Stop Embarrassing Yourself, See the Differences Between This and These |
Some people don't actually know the differences between This and These.
We use this and these most commonly to point to things and people that are close to the speaker or writer, or things that are happening now. For example
-Shall I use this knife here? [pointing to something]
This is used to describe a singular countable noun and these is used with plural countable nouns. A countable noun has a plural form such as books, girls, boys, toys, etc. For example we say a book but six books or many books or some books or a few books. A non-countable noun has no plural form. To illustrate the use of the words “this” and “these”, consider the following sentences.
This and these are demonstratives, which means they indicate a specific noun in a sentence. The two words are similar because they refer to nouns that are near in space and time. This is used with singular or uncountable nouns (i.e. this egg or this music). These refers to plural nouns (i.e. these cookies). When the noun is omitted after this and these, they become pronouns (i.e. turn this off when you leave).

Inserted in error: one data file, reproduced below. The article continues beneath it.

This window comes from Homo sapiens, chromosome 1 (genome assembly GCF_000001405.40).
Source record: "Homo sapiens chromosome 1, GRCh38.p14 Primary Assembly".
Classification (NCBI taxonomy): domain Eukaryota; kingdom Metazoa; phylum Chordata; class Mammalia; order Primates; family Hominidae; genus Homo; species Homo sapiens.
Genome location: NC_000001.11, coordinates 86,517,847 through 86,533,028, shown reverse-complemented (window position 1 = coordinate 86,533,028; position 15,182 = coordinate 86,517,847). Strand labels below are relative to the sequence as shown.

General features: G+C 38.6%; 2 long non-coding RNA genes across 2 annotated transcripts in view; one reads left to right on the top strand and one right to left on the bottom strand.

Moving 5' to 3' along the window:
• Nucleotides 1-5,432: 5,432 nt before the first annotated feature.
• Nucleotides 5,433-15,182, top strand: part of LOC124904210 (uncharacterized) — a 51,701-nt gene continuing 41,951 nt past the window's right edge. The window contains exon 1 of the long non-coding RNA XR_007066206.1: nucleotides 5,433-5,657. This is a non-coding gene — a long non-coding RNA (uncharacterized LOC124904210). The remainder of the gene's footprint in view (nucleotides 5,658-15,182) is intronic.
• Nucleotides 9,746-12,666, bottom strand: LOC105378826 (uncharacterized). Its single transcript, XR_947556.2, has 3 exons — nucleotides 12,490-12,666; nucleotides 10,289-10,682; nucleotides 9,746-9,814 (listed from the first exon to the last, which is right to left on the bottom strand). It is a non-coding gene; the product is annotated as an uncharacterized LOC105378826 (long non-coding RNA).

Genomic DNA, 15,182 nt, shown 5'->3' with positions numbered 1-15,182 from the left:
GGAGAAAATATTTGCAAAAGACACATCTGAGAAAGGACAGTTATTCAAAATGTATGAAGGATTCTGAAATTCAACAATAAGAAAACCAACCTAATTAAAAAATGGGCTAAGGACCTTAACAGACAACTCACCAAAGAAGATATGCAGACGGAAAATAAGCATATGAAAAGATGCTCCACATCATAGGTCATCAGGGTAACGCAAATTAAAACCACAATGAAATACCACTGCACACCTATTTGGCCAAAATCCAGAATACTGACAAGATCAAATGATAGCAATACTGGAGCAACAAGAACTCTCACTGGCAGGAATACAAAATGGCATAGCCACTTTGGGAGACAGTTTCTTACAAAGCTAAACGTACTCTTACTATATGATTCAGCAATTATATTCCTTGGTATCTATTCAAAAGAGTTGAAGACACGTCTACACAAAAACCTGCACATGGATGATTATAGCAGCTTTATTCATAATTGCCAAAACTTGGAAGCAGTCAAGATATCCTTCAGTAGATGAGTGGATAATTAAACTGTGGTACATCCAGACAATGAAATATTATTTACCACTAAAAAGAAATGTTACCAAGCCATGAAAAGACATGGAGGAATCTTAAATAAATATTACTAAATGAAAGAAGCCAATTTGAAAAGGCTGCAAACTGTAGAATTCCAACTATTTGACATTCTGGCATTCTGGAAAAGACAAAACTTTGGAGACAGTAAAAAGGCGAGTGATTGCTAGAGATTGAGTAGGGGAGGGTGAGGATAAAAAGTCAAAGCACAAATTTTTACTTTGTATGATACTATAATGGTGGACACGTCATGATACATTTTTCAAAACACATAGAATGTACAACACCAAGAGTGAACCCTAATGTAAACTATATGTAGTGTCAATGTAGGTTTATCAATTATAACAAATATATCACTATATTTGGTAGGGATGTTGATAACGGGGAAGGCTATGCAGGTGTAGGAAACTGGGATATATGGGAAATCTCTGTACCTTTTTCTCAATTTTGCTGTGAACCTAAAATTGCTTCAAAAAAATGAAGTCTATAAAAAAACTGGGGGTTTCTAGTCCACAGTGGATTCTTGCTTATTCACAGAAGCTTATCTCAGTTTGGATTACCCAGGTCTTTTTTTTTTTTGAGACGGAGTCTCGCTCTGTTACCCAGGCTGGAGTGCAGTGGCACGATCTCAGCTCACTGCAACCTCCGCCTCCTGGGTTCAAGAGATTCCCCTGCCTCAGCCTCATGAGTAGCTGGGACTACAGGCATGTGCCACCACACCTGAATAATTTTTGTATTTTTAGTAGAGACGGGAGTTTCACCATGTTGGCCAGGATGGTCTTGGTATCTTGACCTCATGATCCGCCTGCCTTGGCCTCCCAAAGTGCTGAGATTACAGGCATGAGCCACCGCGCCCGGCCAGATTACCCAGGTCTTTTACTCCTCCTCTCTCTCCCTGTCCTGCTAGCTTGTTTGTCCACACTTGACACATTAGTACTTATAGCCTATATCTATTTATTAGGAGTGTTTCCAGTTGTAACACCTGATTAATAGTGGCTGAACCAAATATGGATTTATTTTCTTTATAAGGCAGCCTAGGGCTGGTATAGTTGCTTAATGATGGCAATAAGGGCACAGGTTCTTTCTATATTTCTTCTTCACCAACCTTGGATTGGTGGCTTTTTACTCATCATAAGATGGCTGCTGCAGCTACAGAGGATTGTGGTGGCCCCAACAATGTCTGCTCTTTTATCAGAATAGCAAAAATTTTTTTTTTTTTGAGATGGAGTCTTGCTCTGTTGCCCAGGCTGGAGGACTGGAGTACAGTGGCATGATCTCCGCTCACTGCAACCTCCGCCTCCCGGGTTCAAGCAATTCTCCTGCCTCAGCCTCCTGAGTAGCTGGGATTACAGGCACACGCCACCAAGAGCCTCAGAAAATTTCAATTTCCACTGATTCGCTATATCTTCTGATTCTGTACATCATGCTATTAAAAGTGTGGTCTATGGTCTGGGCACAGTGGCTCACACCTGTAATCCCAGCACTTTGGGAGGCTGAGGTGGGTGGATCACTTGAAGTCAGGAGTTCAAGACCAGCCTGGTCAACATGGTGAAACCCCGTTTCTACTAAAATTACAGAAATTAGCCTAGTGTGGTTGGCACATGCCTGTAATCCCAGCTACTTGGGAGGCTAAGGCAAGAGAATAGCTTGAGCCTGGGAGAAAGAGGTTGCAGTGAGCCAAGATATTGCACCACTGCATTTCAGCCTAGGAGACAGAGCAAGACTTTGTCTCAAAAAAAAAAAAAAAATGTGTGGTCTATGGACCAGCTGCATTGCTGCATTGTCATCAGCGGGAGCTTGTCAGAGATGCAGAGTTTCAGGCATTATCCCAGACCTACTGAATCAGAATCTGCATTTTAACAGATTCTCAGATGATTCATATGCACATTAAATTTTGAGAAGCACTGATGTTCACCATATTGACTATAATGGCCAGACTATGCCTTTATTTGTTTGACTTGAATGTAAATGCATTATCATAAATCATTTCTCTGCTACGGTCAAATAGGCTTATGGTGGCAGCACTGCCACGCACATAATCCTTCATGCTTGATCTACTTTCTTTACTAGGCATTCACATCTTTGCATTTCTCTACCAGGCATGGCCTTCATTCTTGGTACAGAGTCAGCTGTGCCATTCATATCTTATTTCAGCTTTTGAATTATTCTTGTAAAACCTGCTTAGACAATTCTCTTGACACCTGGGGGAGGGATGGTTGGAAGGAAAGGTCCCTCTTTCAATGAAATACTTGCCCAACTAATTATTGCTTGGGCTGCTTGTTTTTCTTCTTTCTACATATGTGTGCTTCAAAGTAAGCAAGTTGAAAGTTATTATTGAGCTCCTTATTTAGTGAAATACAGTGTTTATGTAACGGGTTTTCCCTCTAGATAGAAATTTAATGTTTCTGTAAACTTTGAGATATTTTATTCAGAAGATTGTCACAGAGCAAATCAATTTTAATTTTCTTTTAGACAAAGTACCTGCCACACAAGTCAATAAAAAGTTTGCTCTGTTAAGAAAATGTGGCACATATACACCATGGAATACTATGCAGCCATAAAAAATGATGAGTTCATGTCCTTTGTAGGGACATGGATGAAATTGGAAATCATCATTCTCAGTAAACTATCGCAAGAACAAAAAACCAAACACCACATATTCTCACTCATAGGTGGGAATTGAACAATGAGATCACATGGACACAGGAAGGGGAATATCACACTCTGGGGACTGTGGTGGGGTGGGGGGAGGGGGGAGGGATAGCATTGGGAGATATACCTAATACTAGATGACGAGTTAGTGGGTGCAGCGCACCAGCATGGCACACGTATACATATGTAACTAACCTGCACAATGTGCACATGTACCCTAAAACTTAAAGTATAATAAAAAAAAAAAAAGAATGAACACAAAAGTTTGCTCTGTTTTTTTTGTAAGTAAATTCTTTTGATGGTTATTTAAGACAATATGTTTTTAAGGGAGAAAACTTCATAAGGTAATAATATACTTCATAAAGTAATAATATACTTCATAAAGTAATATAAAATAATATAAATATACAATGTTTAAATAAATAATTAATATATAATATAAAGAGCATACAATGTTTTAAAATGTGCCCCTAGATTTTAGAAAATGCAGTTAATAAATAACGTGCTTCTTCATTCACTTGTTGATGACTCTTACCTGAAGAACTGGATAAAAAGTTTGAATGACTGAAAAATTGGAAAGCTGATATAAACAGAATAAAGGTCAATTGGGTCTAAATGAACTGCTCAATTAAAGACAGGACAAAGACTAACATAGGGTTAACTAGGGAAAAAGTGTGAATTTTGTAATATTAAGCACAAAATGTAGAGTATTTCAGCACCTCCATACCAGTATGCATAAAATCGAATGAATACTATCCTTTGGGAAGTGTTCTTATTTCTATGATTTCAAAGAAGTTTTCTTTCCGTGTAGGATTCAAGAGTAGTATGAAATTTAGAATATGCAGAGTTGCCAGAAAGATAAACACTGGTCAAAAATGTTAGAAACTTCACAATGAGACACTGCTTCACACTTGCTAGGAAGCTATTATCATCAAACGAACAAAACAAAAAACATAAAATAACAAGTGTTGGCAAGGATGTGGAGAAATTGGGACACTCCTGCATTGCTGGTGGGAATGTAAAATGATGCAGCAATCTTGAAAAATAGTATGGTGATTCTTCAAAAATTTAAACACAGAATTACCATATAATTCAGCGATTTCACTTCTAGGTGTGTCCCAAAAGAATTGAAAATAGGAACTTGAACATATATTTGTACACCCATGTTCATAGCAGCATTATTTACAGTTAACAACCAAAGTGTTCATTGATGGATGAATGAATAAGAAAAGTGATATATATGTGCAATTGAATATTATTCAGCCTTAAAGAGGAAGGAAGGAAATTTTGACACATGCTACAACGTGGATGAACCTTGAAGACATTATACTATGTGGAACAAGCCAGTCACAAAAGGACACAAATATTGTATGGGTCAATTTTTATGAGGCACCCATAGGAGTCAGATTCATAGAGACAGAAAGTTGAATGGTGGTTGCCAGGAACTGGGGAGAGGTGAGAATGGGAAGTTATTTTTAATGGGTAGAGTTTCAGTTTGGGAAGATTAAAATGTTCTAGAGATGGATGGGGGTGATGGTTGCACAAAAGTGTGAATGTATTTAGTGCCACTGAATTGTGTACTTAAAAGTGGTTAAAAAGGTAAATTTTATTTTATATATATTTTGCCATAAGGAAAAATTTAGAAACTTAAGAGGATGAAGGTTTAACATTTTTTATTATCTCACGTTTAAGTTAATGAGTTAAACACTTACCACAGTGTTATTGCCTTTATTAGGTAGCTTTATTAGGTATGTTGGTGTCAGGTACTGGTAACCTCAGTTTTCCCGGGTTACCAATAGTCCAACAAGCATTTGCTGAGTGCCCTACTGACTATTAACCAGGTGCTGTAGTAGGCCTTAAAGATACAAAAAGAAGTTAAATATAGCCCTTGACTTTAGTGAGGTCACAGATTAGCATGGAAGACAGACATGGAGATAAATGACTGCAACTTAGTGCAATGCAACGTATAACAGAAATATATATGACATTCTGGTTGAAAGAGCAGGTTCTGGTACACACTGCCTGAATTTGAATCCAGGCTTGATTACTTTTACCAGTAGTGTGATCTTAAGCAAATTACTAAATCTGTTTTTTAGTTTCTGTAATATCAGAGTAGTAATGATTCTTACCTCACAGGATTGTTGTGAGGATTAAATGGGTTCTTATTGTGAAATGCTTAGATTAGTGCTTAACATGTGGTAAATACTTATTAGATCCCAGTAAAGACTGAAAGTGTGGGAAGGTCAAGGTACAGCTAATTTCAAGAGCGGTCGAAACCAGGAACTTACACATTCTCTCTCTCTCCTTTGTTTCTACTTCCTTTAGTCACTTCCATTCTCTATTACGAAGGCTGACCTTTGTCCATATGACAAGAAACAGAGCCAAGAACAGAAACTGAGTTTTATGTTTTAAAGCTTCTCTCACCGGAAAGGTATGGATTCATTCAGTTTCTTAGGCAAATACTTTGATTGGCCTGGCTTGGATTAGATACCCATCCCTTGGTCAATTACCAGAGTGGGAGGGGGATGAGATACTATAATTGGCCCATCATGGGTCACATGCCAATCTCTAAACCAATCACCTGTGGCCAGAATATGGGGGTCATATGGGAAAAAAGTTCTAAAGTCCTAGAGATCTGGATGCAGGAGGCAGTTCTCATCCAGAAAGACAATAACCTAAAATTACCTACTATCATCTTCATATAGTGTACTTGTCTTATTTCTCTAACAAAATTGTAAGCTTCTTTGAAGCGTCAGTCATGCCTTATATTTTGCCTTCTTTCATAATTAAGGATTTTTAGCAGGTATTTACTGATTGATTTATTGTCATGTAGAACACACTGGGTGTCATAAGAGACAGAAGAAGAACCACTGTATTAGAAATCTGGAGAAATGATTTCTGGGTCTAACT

Generally THIS refers to a single thing (this pencil, this box of pencils) while THESE refers to multiples of things (these pencils, these boxes of pencils).
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